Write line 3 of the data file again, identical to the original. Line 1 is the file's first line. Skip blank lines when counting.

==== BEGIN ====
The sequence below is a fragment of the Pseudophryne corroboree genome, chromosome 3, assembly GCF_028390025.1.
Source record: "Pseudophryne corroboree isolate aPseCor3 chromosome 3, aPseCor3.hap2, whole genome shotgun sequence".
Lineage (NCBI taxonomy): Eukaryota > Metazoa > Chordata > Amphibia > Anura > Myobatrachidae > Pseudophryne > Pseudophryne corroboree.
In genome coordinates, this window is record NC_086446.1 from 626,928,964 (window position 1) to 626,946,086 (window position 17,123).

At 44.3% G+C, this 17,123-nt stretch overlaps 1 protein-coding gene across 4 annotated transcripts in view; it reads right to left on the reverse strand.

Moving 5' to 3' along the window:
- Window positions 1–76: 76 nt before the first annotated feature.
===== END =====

Lineage (NCBI taxonomy): Eukaryota > Metazoa > Chordata > Amphibia > Anura > Myobatrachidae > Pseudophryne > Pseudophryne corroboree.